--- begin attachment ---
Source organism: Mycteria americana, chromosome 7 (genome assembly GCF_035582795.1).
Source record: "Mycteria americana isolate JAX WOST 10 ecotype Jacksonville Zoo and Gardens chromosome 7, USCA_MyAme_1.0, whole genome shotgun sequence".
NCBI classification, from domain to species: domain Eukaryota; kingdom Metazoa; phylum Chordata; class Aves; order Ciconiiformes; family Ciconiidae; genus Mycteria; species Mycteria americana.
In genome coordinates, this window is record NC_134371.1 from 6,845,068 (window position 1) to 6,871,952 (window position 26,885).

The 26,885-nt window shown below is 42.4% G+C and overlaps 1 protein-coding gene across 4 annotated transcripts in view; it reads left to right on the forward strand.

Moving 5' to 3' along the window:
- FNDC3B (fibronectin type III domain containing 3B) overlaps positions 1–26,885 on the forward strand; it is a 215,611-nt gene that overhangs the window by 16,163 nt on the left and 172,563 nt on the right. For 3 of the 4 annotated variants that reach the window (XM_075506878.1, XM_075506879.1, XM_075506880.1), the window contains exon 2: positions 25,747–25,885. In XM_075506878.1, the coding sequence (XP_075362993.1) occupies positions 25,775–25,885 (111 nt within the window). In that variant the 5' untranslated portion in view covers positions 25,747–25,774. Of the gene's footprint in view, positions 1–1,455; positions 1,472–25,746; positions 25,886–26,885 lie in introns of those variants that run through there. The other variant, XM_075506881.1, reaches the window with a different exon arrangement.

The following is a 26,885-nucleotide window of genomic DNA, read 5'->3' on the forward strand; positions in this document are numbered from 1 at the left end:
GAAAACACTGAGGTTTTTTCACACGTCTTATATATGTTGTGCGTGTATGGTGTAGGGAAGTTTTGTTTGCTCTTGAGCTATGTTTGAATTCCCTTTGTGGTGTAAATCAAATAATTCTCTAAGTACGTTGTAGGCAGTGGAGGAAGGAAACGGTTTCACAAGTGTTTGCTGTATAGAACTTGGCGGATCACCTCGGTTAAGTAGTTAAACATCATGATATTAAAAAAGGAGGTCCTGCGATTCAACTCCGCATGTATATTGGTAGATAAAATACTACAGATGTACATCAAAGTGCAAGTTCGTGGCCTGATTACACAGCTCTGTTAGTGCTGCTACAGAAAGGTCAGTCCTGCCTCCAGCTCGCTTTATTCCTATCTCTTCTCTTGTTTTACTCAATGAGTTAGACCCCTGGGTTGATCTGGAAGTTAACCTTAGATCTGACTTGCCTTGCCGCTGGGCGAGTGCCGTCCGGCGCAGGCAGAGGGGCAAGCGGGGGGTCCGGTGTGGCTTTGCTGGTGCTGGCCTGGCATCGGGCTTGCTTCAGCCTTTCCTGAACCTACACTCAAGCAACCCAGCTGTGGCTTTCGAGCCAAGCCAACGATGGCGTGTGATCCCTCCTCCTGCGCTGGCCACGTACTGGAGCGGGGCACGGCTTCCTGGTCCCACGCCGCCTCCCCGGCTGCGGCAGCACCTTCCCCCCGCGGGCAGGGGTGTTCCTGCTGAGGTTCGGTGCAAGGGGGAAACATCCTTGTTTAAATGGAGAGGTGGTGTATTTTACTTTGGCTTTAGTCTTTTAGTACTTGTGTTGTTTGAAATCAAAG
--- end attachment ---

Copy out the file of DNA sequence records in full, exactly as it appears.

Source organism: Mycteria americana, chromosome 7 (genome assembly GCF_035582795.1).
Source record: "Mycteria americana isolate JAX WOST 10 ecotype Jacksonville Zoo and Gardens chromosome 7, USCA_MyAme_1.0, whole genome shotgun sequence".
NCBI classification, from domain to species: domain Eukaryota; kingdom Metazoa; phylum Chordata; class Aves; order Ciconiiformes; family Ciconiidae; genus Mycteria; species Mycteria americana.
In genome coordinates, this window is record NC_134371.1 from 6,845,068 (window position 1) to 6,871,952 (window position 26,885).

The 26,885-nt window shown below is 42.4% G+C and overlaps 1 protein-coding gene across 4 annotated transcripts in view; it reads left to right on the forward strand.

Moving 5' to 3' along the window:
- FNDC3B (fibronectin type III domain containing 3B) overlaps positions 1–26,885 on the forward strand; it is a 215,611-nt gene that overhangs the window by 16,163 nt on the left and 172,563 nt on the right. For 3 of the 4 annotated variants that reach the window (XM_075506878.1, XM_075506879.1, XM_075506880.1), the window contains exon 2: positions 25,747–25,885. In XM_075506878.1, the coding sequence (XP_075362993.1) occupies positions 25,775–25,885 (111 nt within the window). In that variant the 5' untranslated portion in view covers positions 25,747–25,774. Of the gene's footprint in view, positions 1–1,455; positions 1,472–25,746; positions 25,886–26,885 lie in introns of those variants that run through there. The other variant, XM_075506881.1, reaches the window with a different exon arrangement.

The following is a 26,885-nucleotide window of genomic DNA, read 5'->3' on the forward strand; positions in this document are numbered from 1 at the left end:
GAAAACACTGAGGTTTTTTCACACGTCTTATATATGTTGTGCGTGTATGGTGTAGGGAAGTTTTGTTTGCTCTTGAGCTATGTTTGAATTCCCTTTGTGGTGTAAATCAAATAATTCTCTAAGTACGTTGTAGGCAGTGGAGGAAGGAAACGGTTTCACAAGTGTTTGCTGTATAGAACTTGGCGGATCACCTCGGTTAAGTAGTTAAACATCATGATATTAAAAAAGGAGGTCCTGCGATTCAACTCCGCATGTATATTGGTAGATAAAATACTACAGATGTACATCAAAGTGCAAGTTCGTGGCCTGATTACACAGCTCTGTTAGTGCTGCTACAGAAAGGTCAGTCCTGCCTCCAGCTCGCTTTATTCCTATCTCTTCTCTTGTTTTACTCAATGAGTTAGACCCCTGGGTTGATCTGGAAGTTAACCTTAGATCTGACTTGCCTTGCCGCTGGGCGAGTGCCGTCCGGCGCAGGCAGAGGGGCAAGCGGGGGGTCCGGTGTGGCTTTGCTGGTGCTGGCCTGGCATCGGGCTTGCTTCAGCCTTTCCTGAACCTACACTCAAGCAACCCAGCTGTGGCTTTCGAGCCAAGCCAACGATGGCGTGTGATCCCTCCTCCTGCGCTGGCCACGTACTGGAGCGGGGCACGGCTTCCTGGTCCCACGCCGCCTCCCCGGCTGCGGCAGCACCTTCCCCCCGCGGGCAGGGGTGTTCCTGCTGAGGTTCGGTGCAAGGGGGAAACATCCTTGTTTAAATGGAGAGGTGGTGTATTTTACTTTGGCTTTAGTCTTTTAGTACTTGTGTTGTTTGAAATCAAAG